"Junk DNA" makes up about 98 percent of the human genome, an enormous accumulation of repetitive sequences that is not believed to include any genes that encode proteins for specific functions.

Its purpose, if any, is still poorly understood, but researchers at the University of Nottingham in England have found that at least one genetic malfunction in a sequence considered junk DNA has a dire and specific effect: promoting cancer growth.

Led by Dr. Cristina Tufarelli, the researchers examined chimeric transcripts, or mistakenly rearranged DNA, in genetic sequences called LINE-1 (L1), which are often considered junk DNA.

They found that in breast and colon cancer cells, a specific genetic malfunction called LINE-1 chimeric transcript 13 (LCT13) occurred near a tumor-suppressing gene called TFPI-2. The LCT13 mutation was associated with turning off the TFPI-2 gene, which typically produces proteins that help prevent the metastasis of cancer cells and growth of tumors.

In a previous study, Tufarelli's team found that chimeric transcripts in L1 DNA sequences, like LCT13, can help diagnose cancerous tumors as well as actively promote cancer growth.

In this study, published online last week in the freely accessible journal Nucleic Acid Research, they suggest that the LCT13 genetic malfunction might trigger cancer growth by silencing TFPI-2.

The findings hint that changes in so-called junk DNA can have dangerous effects.

"This study has identified a novel way in which 'junk DNA' can interfere with the normal functioning of a cell," said Tufarelli in a news release.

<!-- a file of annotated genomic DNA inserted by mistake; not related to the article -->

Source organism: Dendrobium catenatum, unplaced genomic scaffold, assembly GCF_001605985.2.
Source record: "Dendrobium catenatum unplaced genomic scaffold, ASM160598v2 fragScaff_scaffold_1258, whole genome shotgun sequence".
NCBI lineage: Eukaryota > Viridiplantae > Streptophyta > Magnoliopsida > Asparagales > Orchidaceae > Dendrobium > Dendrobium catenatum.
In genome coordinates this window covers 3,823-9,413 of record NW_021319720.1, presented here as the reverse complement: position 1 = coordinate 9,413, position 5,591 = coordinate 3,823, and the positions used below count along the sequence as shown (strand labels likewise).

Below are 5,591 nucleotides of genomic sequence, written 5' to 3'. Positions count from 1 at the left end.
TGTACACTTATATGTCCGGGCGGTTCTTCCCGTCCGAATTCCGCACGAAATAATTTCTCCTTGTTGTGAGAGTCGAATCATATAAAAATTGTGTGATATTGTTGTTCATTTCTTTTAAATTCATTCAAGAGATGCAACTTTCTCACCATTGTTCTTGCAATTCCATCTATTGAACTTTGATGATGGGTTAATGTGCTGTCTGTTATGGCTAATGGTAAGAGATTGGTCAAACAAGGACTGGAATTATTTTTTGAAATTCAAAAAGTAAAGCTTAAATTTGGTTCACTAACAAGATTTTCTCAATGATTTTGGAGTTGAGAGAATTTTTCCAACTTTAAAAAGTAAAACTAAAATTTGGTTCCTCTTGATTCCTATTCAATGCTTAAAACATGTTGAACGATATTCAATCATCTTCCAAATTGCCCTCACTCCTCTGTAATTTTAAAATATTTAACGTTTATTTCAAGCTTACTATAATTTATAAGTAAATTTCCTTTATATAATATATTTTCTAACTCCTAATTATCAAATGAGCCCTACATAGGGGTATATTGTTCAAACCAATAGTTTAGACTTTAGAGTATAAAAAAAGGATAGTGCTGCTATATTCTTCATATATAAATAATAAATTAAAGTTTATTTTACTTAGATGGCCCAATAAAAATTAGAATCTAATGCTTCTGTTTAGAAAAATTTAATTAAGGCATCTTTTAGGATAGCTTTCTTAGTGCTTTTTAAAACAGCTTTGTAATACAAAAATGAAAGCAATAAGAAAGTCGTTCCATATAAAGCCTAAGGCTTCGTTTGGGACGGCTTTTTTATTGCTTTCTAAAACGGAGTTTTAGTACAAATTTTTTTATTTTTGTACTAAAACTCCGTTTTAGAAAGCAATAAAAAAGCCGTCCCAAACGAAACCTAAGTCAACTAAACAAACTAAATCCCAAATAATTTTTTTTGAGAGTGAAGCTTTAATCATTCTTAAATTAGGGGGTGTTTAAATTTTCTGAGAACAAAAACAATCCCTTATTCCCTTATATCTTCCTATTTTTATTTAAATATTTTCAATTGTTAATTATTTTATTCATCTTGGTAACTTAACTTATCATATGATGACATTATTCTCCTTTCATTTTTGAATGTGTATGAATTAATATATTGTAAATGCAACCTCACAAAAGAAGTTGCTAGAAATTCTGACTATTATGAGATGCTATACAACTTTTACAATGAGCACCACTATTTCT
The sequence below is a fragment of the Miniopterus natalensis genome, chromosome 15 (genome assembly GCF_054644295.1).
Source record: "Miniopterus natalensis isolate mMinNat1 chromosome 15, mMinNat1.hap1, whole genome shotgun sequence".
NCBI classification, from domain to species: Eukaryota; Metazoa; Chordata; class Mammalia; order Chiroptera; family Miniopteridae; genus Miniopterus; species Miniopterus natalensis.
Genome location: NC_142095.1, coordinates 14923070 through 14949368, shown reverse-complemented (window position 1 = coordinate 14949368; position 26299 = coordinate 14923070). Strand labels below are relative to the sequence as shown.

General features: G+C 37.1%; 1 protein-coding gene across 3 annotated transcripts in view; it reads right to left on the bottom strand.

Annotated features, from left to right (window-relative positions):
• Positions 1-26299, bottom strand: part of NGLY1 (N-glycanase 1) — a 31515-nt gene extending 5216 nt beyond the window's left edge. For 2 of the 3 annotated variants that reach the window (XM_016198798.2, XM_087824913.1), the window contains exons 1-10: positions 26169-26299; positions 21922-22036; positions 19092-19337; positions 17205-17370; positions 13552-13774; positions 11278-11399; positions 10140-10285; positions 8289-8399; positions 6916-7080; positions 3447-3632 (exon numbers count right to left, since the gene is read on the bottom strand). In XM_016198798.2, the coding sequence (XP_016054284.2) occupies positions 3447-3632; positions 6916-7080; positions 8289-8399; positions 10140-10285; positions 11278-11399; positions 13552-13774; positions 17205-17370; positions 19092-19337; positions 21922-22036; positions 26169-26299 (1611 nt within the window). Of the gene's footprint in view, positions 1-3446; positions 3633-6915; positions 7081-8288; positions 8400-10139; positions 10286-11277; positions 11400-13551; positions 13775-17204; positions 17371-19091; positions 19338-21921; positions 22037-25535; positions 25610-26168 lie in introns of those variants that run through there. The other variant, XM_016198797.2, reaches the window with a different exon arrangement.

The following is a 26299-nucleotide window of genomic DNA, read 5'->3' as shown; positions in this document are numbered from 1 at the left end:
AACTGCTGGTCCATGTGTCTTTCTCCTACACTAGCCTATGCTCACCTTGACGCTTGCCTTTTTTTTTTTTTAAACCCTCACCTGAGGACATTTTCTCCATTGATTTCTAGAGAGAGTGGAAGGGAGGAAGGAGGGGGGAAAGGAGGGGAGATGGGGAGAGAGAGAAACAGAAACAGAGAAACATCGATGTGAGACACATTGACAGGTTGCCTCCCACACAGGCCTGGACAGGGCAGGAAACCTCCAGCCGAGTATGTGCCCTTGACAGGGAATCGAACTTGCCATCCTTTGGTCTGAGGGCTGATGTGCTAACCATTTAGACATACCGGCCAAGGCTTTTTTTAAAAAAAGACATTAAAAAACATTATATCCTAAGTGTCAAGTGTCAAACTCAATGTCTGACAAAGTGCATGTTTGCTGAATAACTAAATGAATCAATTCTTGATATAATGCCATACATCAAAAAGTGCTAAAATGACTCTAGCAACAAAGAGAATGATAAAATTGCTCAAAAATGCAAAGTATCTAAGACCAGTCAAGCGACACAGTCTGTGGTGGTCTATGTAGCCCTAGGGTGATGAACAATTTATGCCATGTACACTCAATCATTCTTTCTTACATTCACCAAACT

Recent studies have been conflicted about the role that sequences of junk DNA might play. While one high-profile study found that as much as 80 percent of non-coding human DNA showed biochemical activity, the effects of such activity were unclear. Another study suggests that "enhancers" in junk DNA can modify the functions of genes throughout development.

Research on the carnivorous bladderwort plant revealed that its genome is remarkably free of junk DNA, suggesting that purging noncoding DNA does not necessarily hinder complex functions.

"The next step will be to understand how these elements become switched on," said Tufarelli. "This information will be important in the design of treatments aimed to prevent activation of these elements and cancer progression."

Source: Cruickshanks HA, Vafadar-Isfahani N, Dunican D S, et al. Expression of a large LINE-1-driven antisense RNA is linked to epigenetic silencing of the metastasis suppressor gene TFPI-2 in cancer. Nucleic Acids Research. 2013.